Seattle Now & Then: The Plymouth Congregational Church at 3rd and University

(click to enlarge photos)

THEN: Plymouth Congregational Church barely reached maturity – twenty-one years – when it was torn down in 1913 for construction of the equally grand but less prayerful Pantages Theatre, also at the northeast corner of Third Avenue and University Street. (Museum of History & Industry)
THEN: Plymouth Congregational Church barely reached maturity – twenty-one years – when it was torn down in 1913 for construction of the equally grand but less prayerful Pantages Theatre, also at the northeast corner of Third Avenue and University Street. (Museum of History & Industry)
NOW: The locally popular Jackie Sounders band played for the Pantages Theatre’s “Last Curtain Party” in 1965. It then took a year to replace the imposing terra cotta tile clad theatre with the seven-story car cache that survives at the corner.
NOW: The locally popular Jackie Sounders band played for the Pantages Theatre’s “Last Curtain Party” in 1965. It then took a year to replace the imposing terra cotta tile clad theatre with the seven-story car cache that survives at the corner.

In 1889 the parishioners of Plymouth Congregational chose to sell their first church, a frame-construction on Second Ave. near Spring Street, for $32,000, a sum that allowed them to build nearby the bigger brick sanctuary seen here at the northeast corner of Third Avenue and University Street.  The rear façade of their new

Plymouth's first sanctuary appears her eon the far-right. Its is given here to some commercial use with a sidewalk level storefront. The congregation has move two and one-half blocks north to University Street.
Plymouth’s first sanctuary appears far-right.  it has been given here to some commercial use with a sidewalk level storefront. The congregation has long since moved the  two and one-half blocks north to University Street.

landmark faced the University of Washington’s first campus, whose ten acres made a verdant back yard for the monumental sanctuary.  On the right, the northwest corner of the campus climbs what was called Denny’s Knoll, until that unique hillock on the western slope of First Hill was regraded away for the creation of the Metropolitan Building Company’s “city within a city.”  The Cobb Building, the most distinguished survivor of the Metro Company’s lavish commercial makeover of the campus, can be easily found right-center in Jean Sherrard’s “repeat.” 

The Cobb Bldg at the northwest corner of University Street and Fourth Avenue stands taller than Plymouth's landmark tower with the help of a steep grade on University Street.
The Cobb Bldg at the northwest corner of University Street and Fourth Avenue stands taller than Plymouth’s landmark tower with the help of a steep grade on University Street. The Post Office is just north (left) of the Congregationalists. 

For my taste the featured photograph is the grandest of the many photo-portraits of this hybrid Romanesque/Gothic landmark recorded during its tenure at this site. By some mystifying morning reflection, the light out of the east brightens the tracery of the church’s grandest window, which faced west over Third Avenue. After about twenty years, the rapidly growing Plymouth congregation received an offer it could not refuse. Alexander Pantages, the vaudevillian impresario, wanted the corner for a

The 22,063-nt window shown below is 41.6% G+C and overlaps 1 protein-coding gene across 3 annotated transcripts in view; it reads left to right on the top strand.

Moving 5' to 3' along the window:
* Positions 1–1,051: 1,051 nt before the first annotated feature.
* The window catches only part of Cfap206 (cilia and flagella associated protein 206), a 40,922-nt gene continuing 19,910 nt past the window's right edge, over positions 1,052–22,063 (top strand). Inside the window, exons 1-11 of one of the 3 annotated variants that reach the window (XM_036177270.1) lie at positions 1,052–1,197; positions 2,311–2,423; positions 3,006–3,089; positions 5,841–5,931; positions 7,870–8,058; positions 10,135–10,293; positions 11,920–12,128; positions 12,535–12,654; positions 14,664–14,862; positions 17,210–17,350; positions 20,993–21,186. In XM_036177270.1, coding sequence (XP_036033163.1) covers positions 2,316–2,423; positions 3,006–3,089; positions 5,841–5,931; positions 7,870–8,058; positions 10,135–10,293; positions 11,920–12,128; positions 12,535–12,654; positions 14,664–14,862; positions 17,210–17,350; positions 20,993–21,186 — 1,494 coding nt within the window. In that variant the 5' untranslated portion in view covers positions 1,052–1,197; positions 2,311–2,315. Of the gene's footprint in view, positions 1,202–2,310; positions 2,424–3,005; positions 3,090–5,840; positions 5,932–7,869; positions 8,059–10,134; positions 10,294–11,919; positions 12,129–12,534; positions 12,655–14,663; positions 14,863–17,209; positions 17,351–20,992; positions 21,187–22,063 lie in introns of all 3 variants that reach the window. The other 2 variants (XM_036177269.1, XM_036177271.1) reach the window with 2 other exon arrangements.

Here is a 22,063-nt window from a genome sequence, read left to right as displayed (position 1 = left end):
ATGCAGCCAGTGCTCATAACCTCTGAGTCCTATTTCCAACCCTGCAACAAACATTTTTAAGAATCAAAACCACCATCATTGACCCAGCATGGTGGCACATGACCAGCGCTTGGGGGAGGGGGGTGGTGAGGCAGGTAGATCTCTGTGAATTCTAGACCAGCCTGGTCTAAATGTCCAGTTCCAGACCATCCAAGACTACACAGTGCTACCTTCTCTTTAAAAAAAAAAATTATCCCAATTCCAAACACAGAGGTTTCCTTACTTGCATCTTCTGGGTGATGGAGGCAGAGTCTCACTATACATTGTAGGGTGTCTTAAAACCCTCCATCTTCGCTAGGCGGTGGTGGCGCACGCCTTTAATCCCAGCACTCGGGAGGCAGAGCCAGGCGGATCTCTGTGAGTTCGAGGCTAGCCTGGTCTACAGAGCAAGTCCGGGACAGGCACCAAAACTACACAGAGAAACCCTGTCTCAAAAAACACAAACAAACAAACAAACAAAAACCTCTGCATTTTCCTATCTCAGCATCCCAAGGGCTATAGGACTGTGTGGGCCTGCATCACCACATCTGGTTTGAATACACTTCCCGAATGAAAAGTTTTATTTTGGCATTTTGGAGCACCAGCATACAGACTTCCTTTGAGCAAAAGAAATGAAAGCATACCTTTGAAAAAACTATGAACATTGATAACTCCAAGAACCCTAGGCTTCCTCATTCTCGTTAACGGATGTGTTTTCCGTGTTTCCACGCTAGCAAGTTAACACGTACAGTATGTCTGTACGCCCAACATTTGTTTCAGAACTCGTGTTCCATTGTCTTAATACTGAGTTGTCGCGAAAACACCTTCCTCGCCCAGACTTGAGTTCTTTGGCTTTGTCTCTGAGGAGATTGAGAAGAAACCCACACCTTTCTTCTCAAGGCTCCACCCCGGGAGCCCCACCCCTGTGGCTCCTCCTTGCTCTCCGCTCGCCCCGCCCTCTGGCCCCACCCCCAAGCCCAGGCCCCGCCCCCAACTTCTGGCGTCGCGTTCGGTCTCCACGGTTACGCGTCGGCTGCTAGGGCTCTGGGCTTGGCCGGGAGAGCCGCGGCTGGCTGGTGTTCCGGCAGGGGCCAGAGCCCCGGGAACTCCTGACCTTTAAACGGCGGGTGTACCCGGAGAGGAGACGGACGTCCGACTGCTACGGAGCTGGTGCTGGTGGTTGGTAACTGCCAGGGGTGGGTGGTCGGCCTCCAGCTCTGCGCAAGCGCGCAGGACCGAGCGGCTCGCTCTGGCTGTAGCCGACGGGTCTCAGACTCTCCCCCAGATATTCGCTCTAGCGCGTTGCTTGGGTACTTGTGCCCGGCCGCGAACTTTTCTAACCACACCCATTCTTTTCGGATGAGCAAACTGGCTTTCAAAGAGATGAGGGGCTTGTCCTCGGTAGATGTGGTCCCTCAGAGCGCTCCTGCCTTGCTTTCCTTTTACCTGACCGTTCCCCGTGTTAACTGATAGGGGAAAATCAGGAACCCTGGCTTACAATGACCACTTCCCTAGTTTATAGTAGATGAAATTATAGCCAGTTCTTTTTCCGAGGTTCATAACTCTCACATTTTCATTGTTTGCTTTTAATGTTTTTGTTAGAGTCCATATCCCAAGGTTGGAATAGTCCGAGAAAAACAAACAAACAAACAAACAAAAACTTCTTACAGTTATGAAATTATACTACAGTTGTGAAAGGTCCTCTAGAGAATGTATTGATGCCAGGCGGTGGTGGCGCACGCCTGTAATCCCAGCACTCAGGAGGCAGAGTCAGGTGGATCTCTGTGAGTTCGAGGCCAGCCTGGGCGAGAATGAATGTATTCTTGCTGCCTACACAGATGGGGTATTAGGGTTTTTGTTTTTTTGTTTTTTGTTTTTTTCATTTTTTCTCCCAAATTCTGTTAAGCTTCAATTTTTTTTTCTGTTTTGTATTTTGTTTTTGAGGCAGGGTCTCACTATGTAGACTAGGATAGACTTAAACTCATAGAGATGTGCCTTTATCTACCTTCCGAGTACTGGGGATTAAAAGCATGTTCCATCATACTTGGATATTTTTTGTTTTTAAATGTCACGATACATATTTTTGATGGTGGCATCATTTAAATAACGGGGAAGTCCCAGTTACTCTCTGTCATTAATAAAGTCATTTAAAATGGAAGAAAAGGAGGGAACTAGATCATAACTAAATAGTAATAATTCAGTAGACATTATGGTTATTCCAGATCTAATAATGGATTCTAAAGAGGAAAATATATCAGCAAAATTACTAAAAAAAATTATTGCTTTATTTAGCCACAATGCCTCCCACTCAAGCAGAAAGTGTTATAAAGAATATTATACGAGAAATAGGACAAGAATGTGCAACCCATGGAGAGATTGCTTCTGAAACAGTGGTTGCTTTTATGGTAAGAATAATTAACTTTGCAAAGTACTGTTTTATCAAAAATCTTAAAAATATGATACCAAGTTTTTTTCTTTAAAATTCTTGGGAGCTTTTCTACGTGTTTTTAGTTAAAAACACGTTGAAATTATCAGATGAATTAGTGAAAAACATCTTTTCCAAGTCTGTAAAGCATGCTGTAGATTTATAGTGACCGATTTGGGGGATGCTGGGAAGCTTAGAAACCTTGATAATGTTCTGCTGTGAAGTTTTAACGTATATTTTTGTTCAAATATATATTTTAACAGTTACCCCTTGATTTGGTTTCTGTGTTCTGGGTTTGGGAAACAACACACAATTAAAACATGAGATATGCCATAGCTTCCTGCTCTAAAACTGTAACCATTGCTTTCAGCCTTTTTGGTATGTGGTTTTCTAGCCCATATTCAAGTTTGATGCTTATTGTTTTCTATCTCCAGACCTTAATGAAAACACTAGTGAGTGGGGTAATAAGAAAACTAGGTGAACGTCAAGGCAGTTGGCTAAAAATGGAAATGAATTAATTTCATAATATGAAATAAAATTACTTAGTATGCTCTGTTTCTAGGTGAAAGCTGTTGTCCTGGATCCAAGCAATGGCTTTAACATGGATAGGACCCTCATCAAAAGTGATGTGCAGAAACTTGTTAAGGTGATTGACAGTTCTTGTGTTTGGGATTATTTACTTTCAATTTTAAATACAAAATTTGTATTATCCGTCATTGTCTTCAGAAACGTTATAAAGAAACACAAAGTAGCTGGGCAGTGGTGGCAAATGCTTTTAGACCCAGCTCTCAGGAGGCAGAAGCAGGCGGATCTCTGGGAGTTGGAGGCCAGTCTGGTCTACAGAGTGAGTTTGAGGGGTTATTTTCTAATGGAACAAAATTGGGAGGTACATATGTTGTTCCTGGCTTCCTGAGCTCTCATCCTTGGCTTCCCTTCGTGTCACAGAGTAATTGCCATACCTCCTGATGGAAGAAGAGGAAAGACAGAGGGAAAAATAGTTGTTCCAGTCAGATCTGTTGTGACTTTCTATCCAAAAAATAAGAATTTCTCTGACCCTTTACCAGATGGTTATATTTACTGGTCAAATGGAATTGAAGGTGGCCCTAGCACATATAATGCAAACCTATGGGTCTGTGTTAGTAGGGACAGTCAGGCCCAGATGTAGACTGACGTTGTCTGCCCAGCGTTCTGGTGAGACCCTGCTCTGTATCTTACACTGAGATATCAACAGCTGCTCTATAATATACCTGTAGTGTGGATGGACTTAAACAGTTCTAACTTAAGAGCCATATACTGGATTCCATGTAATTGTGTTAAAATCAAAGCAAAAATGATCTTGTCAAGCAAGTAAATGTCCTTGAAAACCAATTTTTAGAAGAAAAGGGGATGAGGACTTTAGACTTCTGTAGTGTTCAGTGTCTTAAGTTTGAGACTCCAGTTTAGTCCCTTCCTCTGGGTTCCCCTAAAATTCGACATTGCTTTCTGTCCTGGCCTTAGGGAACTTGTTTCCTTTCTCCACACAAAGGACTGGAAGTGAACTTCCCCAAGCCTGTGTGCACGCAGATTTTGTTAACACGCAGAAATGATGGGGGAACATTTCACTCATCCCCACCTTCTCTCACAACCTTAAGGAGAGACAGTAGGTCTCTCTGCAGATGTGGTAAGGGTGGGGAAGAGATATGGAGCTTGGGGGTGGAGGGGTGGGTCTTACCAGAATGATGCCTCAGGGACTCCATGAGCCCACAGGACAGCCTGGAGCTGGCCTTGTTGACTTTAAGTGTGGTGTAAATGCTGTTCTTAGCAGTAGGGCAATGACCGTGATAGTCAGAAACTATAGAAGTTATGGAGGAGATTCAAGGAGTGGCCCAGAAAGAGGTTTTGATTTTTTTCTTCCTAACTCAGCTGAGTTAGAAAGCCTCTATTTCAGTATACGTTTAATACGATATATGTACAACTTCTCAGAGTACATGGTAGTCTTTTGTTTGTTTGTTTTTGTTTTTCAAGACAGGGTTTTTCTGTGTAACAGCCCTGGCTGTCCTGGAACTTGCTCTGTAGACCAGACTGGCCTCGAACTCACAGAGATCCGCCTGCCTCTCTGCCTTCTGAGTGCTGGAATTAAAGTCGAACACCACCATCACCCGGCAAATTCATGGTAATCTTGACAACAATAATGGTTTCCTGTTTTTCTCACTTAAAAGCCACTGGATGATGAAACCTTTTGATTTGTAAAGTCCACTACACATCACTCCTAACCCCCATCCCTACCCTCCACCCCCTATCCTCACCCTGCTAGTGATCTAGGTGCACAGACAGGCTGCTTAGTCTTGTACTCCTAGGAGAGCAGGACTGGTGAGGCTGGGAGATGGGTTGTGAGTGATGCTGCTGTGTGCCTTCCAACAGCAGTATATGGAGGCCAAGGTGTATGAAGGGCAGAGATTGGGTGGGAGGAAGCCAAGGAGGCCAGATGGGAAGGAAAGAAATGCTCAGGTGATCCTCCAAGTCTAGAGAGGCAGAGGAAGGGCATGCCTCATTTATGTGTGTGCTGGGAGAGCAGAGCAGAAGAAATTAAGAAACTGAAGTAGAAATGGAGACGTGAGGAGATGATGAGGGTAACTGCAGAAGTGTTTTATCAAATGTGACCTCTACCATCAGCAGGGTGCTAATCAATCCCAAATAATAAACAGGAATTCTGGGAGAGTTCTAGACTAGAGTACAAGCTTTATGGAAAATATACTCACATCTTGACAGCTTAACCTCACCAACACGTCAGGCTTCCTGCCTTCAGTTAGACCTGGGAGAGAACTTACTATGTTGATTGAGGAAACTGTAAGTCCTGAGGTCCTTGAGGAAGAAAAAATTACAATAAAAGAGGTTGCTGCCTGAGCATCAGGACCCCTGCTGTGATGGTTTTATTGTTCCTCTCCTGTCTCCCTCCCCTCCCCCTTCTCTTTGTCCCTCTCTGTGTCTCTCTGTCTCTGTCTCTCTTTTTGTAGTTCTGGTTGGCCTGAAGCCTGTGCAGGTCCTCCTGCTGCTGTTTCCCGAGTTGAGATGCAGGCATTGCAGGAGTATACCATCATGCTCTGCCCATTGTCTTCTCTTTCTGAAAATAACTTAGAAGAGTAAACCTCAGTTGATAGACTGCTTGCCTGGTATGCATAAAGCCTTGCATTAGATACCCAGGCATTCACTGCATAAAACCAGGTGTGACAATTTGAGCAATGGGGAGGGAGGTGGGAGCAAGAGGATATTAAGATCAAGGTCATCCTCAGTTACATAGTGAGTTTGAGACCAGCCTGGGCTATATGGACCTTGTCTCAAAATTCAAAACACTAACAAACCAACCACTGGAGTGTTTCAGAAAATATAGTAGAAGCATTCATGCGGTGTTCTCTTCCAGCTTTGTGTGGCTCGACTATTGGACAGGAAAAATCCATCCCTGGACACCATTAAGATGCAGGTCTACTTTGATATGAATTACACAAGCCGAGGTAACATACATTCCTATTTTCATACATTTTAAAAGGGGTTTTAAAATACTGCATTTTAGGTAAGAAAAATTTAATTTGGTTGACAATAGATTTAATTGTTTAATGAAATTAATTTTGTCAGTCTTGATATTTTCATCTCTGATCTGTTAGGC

A Seattle Times clip from April 2, 1912.
A Seattle Times clip from April 2, 1912.

namesake terra cotta-clad theatre. On the fifth of May, 1913, The Seattle Times reported that a day earlier the “steeple was shorn from old Plymouth Church . . . to make way for the new Pantages Theatre.” Once its timber supports were sawn through, the lassoed spire was successfully guided by ropes and fell on the roof, rather than the street.  The congregation then moved to their present corner of Sixth Avenue and University Street, three blocks east of this one.

A Times clipping from May 23, 1913. (Courtesy of The Seattle Times and the Seattle Public Library.)
A Times clipping from May 23, 1913. (Courtesy of The Seattle Times and the Seattle Public Library.)

In the featured photo, both Third and University Streets still sit at their original nearly natural grade.  The later regrade that began in 1906, noted above, lowered the streets here by about ten steps.  That is what it took, after the second regrade, for Plymouth parishioners to climb from the new sidewalk up to their sanctuary’s pews.  Here there are no stairs, because the Webster and Stevens photograph was taken sometime before that 1906 regrade.  The photographers, Ira Webster and Nelson Stevens, were migrant Midwesterners who met while working in the Seattle Photo Studio, which they soon quit to found their own photography business in 1903.  They advertised their reach as “Anything, Anytime, Anywhere.”  

Top - roof construction on the P.O. at about the same ca. 1907 stage shown in Bottom - the P.O. stairs fresh following the regrade.
Top – roof construction on the P.O. at about the same ca. 1907 stage shown in photo placed below this one.   Bottom – the P.O. stairs fresh following the regrade.
With construction of the Federal Post Office behind it, the Plymouth sanctuary, with the P.O., sits at its new grade.
With construction of the Federal Post Office behind it, the Plymouth sanctuary, with the P.O., sits at its new grade.  The steps up from the sidewalk are largely hidden behind a pedestrian and some landscaping that in this photo resembles two piles of rocks – but almost certainly is not.  The Third Ave. Regrades changes on the P.O. are also revealed.
South of University Street during the Third Avenue regarde ca. 1906.